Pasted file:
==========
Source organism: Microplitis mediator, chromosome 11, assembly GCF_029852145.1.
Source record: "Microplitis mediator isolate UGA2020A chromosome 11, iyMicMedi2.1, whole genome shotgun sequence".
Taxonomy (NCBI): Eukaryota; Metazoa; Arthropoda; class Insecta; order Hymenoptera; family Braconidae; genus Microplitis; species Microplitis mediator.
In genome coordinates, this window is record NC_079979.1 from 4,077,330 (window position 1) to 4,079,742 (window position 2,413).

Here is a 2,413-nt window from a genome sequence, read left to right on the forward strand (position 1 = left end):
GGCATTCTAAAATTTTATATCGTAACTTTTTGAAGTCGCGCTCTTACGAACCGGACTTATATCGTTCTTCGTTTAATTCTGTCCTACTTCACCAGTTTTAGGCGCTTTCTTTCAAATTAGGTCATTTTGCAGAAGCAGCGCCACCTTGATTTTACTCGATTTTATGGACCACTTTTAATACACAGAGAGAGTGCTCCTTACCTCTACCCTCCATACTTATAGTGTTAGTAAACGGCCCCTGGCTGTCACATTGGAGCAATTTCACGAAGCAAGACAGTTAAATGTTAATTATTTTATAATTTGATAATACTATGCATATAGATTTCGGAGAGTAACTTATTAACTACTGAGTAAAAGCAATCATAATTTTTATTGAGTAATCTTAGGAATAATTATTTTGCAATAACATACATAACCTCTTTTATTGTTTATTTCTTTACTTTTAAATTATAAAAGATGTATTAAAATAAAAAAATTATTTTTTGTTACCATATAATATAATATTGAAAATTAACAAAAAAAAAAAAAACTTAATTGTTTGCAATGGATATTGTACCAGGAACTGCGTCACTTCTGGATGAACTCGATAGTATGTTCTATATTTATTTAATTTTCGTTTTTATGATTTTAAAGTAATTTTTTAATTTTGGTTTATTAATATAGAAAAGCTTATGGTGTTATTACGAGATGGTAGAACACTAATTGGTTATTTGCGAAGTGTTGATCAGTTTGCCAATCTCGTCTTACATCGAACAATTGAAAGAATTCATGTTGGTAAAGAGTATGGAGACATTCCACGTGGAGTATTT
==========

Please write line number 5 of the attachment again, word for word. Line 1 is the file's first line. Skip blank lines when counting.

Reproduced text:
Here is a 2,413-nt window from a genome sequence, read left to right on the forward strand (position 1 = left end):